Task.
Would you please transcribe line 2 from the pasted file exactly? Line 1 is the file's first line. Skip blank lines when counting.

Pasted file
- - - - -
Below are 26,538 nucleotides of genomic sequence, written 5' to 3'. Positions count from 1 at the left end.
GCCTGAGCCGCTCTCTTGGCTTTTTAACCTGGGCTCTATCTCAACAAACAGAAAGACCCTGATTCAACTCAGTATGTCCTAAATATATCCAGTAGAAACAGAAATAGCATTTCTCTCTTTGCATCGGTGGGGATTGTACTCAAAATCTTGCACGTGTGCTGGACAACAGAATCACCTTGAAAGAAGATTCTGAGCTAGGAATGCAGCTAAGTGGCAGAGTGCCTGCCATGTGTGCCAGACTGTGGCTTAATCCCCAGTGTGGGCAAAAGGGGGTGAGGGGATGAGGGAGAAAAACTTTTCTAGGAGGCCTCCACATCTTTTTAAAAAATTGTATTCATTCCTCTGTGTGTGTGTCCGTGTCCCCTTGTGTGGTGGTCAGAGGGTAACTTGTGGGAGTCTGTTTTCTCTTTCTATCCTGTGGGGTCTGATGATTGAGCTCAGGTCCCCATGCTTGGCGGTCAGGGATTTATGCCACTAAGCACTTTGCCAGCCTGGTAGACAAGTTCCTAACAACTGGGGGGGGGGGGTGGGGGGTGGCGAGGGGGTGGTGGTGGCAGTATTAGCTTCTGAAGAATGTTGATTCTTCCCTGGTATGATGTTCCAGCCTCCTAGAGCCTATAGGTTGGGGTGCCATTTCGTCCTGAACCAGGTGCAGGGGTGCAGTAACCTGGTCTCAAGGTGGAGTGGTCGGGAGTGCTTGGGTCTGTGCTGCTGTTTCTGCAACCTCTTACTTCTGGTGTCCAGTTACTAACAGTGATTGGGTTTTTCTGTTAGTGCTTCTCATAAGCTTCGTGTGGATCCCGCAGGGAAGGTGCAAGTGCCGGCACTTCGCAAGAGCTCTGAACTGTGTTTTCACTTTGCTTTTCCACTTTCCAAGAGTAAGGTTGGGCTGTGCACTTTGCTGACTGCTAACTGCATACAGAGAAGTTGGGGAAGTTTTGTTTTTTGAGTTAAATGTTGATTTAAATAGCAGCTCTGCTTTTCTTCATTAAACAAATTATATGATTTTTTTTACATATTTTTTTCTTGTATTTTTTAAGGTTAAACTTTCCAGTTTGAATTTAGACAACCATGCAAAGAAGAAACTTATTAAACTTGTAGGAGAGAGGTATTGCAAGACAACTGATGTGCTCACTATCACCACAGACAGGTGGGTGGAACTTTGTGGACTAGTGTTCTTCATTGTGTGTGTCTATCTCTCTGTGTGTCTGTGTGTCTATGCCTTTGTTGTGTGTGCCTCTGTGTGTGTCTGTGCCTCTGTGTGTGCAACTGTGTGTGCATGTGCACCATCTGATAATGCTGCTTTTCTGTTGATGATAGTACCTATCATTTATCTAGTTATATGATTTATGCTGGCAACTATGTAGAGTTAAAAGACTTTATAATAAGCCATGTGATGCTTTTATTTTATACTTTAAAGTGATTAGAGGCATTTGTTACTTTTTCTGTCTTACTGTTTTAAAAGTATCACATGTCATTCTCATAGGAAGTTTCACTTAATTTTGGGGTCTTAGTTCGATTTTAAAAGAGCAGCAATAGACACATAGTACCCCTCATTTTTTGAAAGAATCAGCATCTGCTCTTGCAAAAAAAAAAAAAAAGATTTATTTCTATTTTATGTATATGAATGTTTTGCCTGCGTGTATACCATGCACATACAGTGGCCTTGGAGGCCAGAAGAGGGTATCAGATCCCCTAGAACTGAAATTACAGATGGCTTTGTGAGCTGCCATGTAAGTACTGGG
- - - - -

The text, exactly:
GCCTGAGCCGCTCTCTTGGCTTTTTAACCTGGGCTCTATCTCAACAAACAGAAAGACCCTGATTCAACTCAGTATGTCCTAAATATATCCAGTAGAAACAGAAATAGCATTTCTCTCTTTGCATCGGTGGGGATTGTACTCAAAATCTTGCACGTGTGCTGGACAACAGAATCACCTTGAAAGAAGATTCTGAGCTAGGAATGCAGCTAAGTGGCAGAGTGCCTGCCATGTGTGCCAGACTGTGGCTTAATCCCCAGTGTGGGCAAAAGGGGGTGAGGGGATGAGGGAGAAAAACTTTTCTAGGAGGCCTCCACATCTTTTTAAAAAATTGTATTCATTCCTCTGTGTGTGTGTCCGTGTCCCCTTGTGTGGTGGTCAGAGGGTAACTTGTGGGAGTCTGTTTTCTCTTTCTATCCTGTGGGGTCTGATGATTGAGCTCAGGTCCCCATGCTTGGCGGTCAGGGATTTATGCCACTAAGCACTTTGCCAGCCTGGTAGACAAGTTCCTAACAACTGGGGGGGGGGGGTGGGGGGTGGCGAGGGGGTGGTGGTGGCAGTATTAGCTTCTGAAGAATGTTGATTCTTCCCTGGTATGATGTTCCAGCCTCCTAGAGCCTATAGGTTGGGGTGCCATTTCGTCCTGAACCAGGTGCAGGGGTGCAGTAACCTGGTCTCAAGGTGGAGTGGTCGGGAGTGCTTGGGTCTGTGCTGCTGTTTCTGCAACCTCTTACTTCTGGTGTCCAGTTACTAACAGTGATTGGGTTTTTCTGTTAGTGCTTCTCATAAGCTTCGTGTGGATCCCGCAGGGAAGGTGCAAGTGCCGGCACTTCGCAAGAGCTCTGAACTGTGTTTTCACTTTGCTTTTCCACTTTCCAAGAGTAAGGTTGGGCTGTGCACTTTGCTGACTGCTAACTGCATACAGAGAAGTTGGGGAAGTTTTGTTTTTTGAGTTAAATGTTGATTTAAATAGCAGCTCTGCTTTTCTTCATTAAACAAATTATATGATTTTTTTTACATATTTTTTTCTTGTATTTTTTAAGGTTAAACTTTCCAGTTTGAATTTAGACAACCATGCAAAGAAGAAACTTATTAAACTTGTAGGAGAGAGGTATTGCAAGACAACTGATGTGCTCACTATCACCACAGACAGGTGGGTGGAACTTTGTGGACTAGTGTTCTTCATTGTGTGTGTCTATCTCTCTGTGTGTCTGTGTGTCTATGCCTTTGTTGTGTGTGCCTCTGTGTGTGTCTGTGCCTCTGTGTGTGCAACTGTGTGTGCATGTGCACCATCTGATAATGCTGCTTTTCTGTTGATGATAGTACCTATCATTTATCTAGTTATATGATTTATGCTGGCAACTATGTAGAGTTAAAAGACTTTATAATAAGCCATGTGATGCTTTTATTTTATACTTTAAAGTGATTAGAGGCATTTGTTACTTTTTCTGTCTTACTGTTTTAAAAGTATCACATGTCATTCTCATAGGAAGTTTCACTTAATTTTGGGGTCTTAGTTCGATTTTAAAAGAGCAGCAATAGACACATAGTACCCCTCATTTTTTGAAAGAATCAGCATCTGCTCTTGCAAAAAAAAAAAAAAAGATTTATTTCTATTTTATGTATATGAATGTTTTGCCTGCGTGTATACCATGCACATACAGTGGCCTTGGAGGCCAGAAGAGGGTATCAGATCCCCTAGAACTGAAATTACAGATGGCTTTGTGAGCTGCCATGTAAGTACTGGG